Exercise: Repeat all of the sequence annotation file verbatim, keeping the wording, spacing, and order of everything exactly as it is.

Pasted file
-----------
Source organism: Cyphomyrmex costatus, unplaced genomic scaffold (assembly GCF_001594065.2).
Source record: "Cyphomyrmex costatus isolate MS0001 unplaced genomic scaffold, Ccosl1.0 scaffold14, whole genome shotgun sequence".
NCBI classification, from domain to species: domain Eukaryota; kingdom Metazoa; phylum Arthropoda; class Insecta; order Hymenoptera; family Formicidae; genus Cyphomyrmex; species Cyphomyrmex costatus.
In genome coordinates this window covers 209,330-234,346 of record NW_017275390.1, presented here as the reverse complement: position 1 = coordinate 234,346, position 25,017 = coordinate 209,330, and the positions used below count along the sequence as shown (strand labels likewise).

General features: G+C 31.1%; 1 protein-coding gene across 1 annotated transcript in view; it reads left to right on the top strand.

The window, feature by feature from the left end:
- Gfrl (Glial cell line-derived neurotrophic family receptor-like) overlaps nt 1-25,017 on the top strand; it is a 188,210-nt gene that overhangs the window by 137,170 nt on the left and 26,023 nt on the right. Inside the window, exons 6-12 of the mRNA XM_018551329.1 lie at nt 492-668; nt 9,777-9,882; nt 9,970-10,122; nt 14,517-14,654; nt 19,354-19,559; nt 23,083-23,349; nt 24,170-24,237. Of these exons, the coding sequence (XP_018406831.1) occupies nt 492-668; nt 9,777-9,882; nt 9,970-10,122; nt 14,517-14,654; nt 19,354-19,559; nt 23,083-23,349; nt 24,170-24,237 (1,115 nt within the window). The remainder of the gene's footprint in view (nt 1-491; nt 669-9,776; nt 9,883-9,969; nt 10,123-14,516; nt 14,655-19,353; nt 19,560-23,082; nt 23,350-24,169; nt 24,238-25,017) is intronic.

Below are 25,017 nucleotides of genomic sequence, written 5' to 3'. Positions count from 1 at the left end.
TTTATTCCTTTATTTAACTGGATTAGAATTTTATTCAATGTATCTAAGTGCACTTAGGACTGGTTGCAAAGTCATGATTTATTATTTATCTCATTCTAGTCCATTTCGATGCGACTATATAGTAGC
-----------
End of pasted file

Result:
Source organism: Cyphomyrmex costatus, unplaced genomic scaffold (assembly GCF_001594065.2).
Source record: "Cyphomyrmex costatus isolate MS0001 unplaced genomic scaffold, Ccosl1.0 scaffold14, whole genome shotgun sequence".
NCBI classification, from domain to species: domain Eukaryota; kingdom Metazoa; phylum Arthropoda; class Insecta; order Hymenoptera; family Formicidae; genus Cyphomyrmex; species Cyphomyrmex costatus.
In genome coordinates this window covers 209,330-234,346 of record NW_017275390.1, presented here as the reverse complement: position 1 = coordinate 234,346, position 25,017 = coordinate 209,330, and the positions used below count along the sequence as shown (strand labels likewise).

General features: G+C 31.1%; 1 protein-coding gene across 1 annotated transcript in view; it reads left to right on the top strand.

The window, feature by feature from the left end:
- Gfrl (Glial cell line-derived neurotrophic family receptor-like) overlaps nt 1-25,017 on the top strand; it is a 188,210-nt gene that overhangs the window by 137,170 nt on the left and 26,023 nt on the right. Inside the window, exons 6-12 of the mRNA XM_018551329.1 lie at nt 492-668; nt 9,777-9,882; nt 9,970-10,122; nt 14,517-14,654; nt 19,354-19,559; nt 23,083-23,349; nt 24,170-24,237. Of these exons, the coding sequence (XP_018406831.1) occupies nt 492-668; nt 9,777-9,882; nt 9,970-10,122; nt 14,517-14,654; nt 19,354-19,559; nt 23,083-23,349; nt 24,170-24,237 (1,115 nt within the window). The remainder of the gene's footprint in view (nt 1-491; nt 669-9,776; nt 9,883-9,969; nt 10,123-14,516; nt 14,655-19,353; nt 19,560-23,082; nt 23,350-24,169; nt 24,238-25,017) is intronic.

Below are 25,017 nucleotides of genomic sequence, written 5' to 3'. Positions count from 1 at the left end.
TTTATTCCTTTATTTAACTGGATTAGAATTTTATTCAATGTATCTAAGTGCACTTAGGACTGGTTGCAAAGTCATGATTTATTATTTATCTCATTCTAGTCCATTTCGATGCGACTATATAGTAGC